Jump to: navigation, search

William Lawrence Scott

William Lawrence Scott (July 2, 1828 – September 19, 1891) was a Democratic member of the U.S. House of Representatives from Pennsylvania. His body is buried at Erie Cemetery.



William L. Scott (grandson of Gustavus Scott) was born in Washington, D.C. to Colonel Robert Scott (U.S. Army), of Virginia, who was detailed to the nation's capital at the time of his son's birth. Scott was orphaned as a boy.


He attended the common schools and Hampden-Sydney College in Virginia. He served as a United States House of Representatives Page from 1840 to 1846.

Early employment

He returned to Erie, Pennsylvania with Charles Manning Reed at the end of Reed's term in the U.S. Congress and was employed as a shipping clerk at Reed's lakeside wharves for several years. He then spent some years traveling, working as a peddler, fisherman, and clerk until he was 23 years old.

Commercial career

Scott returned to Erie and became a prosperous land owner, investor, and businessman engaged in shipping, coal mining, iron manufacturing, banking, and railroad construction. One trade at the New York Stock Exchange was said to have earned him $2 million. His fortune was estimated at $15 million. He served as president of a number of railroad companies, including the New York, Pennsylvania, and Norfolk Railroad and the Erie and Pittsburgh Railroad.

Horse breeding

Scott was prominent in American horse breeding and racing throughout his life.

In June 1883, Scott bought the 2,650 acre Hollywood Farm on the Chesapeake Bay in Virginia from the heirs of the late Governor Littleton Tazewell for $55,000. His purchase included the Tazewell house which became forever known as the Scott House after he renovated and enlarged it in 1886. Scott bought the land primarily to establish a terminus, a harbor and a town for the services of his railroad, the New York, Pennsylvania and Norfolk. Scott immediately deeded part of his 2,650 acre purchase to the railroad and the following year, in 1884, he laid out the Town of Cape Charles, Virginia on 135 acres.

As a member of Congress and a close friend of President Grover Cleveland, Scott did a great deal of entertaining at Scott House, which overlooked Old Plantation Creek. Scott had a passion for race horses and his farm had facilities, including a one-mile race track, to breed and winter 35 northern-owned race horses. [1]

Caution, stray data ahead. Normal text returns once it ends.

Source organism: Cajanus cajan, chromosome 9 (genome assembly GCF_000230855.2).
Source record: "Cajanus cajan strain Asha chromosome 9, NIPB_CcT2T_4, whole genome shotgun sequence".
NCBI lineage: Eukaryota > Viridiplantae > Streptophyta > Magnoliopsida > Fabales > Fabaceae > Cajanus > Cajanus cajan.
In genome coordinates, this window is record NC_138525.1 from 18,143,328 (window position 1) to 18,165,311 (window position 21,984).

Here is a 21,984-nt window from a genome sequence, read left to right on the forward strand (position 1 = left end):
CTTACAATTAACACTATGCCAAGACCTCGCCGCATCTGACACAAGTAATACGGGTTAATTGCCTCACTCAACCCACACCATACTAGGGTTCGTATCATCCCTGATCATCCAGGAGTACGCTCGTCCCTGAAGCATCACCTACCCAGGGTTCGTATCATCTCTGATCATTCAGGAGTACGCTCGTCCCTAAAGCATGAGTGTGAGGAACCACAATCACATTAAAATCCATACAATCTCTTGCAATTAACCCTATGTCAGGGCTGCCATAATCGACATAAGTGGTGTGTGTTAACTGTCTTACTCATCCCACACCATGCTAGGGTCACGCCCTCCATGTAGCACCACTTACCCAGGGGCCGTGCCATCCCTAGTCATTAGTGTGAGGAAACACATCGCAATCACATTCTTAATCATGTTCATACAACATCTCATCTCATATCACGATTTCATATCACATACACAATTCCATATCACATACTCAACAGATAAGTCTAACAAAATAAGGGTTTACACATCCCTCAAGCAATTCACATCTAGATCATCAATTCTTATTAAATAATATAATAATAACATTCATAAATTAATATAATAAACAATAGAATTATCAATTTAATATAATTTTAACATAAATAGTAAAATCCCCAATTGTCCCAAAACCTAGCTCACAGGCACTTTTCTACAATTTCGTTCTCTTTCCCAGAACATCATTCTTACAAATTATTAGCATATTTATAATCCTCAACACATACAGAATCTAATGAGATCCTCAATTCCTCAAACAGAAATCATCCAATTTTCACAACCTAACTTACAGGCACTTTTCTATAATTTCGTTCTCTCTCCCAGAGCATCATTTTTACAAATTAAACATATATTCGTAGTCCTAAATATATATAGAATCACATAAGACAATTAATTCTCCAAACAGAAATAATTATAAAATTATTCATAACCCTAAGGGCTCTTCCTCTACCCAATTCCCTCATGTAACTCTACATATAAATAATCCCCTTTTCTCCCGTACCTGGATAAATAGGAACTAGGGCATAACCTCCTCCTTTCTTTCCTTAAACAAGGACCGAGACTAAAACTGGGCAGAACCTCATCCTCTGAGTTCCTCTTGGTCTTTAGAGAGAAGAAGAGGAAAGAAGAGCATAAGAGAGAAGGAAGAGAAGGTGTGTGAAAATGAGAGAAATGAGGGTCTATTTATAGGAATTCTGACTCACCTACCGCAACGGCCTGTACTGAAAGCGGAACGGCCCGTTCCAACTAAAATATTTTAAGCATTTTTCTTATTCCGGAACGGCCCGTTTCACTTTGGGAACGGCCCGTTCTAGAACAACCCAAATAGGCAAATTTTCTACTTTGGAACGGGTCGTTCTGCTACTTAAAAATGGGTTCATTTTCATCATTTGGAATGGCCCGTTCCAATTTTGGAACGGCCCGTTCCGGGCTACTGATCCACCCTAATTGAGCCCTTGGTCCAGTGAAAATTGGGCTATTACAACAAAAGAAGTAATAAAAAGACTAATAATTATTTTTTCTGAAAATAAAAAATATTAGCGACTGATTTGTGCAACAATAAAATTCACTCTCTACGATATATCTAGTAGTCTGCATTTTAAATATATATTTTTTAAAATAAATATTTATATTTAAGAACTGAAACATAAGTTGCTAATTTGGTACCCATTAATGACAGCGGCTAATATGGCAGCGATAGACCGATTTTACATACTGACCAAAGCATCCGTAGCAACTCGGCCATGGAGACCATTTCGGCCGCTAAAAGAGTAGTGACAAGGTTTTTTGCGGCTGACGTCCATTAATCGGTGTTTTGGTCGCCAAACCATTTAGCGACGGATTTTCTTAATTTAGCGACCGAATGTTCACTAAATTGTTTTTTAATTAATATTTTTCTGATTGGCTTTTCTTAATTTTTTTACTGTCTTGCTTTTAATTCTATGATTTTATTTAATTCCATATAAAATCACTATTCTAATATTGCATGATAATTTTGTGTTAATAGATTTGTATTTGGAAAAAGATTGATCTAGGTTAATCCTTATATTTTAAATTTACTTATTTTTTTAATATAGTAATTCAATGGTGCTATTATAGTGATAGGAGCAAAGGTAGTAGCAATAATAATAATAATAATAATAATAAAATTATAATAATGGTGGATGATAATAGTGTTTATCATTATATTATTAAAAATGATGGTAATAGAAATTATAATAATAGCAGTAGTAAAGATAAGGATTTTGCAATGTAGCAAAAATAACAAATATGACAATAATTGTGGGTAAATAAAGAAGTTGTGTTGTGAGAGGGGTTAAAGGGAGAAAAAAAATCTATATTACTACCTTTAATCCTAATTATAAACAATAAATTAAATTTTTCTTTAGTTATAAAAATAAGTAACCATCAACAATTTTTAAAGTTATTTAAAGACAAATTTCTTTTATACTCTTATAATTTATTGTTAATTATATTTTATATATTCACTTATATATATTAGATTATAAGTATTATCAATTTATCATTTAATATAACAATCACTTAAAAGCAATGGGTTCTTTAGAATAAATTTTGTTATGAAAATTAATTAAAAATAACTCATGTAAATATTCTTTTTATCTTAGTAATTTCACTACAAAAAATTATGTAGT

He established the Algeria Stock Farm in Erie, purchasing for $30,000 the French champion Rayon d'Or (the leading sire in North America in 1889) and a stock of high bred broodmares. Scott maintained a farm for yearlings in St. Charles, Maryland. Scott's horse Chaos won the Futurity Stakes in 1889. Scott was a stockholder and member of the board of the racetracks owned by the Coney Island Jockey Club, the Monmouth Park Association, and the Brooklyn Jockey Club.

Political career

Scott was elected mayor of Erie in 1866 and again in 1871. He served as a member of the Democratic National Committee from 1876 to 1884, and was appointed again in 1886. He was a delegate to the Democratic National Conventions in 1868, 1876, 1880, and 1888. Scott was considered a possible choice for United States Secretary of the Treasury under Grover Cleveland. [2]

Scott was elected as a Democrat to the Forty-ninth and Fiftieth Congresses. He served as chairman of the United States House Committee on Expenditures in the Department of the Navy during the Fiftieth Congress. He was renominated in 1888 and again in 1890 but each time declined to be a candidate due to his health.


  • New York Times obituary, 21 September 1891


  1. REDIRECT Template:Find a Grave


Premier Equine Classifieds


Subscribe to our newsletter and keep abreast of the latest news, articles and information delivered directly to your inbox.

Did You Know?

Modern horse breeds developed in response to a need for "form to function", the necessity to develop certain physical characteristics in order to perform a certain type of work... More...

The Gypsy Cob was originally bred to be a wagon horse and pulled wagons or caravans known as Vardos; a type of covered wagon that people lived in... More...

Archaeological evidence indicates that the Arabian horse bloodline dates back 4,500 years. Throughout history, Arabian horses spread around the world by both war and trade.... More...

That the term "Sporthorse" is a term used to describe a type of horse rather than any particular breed... More...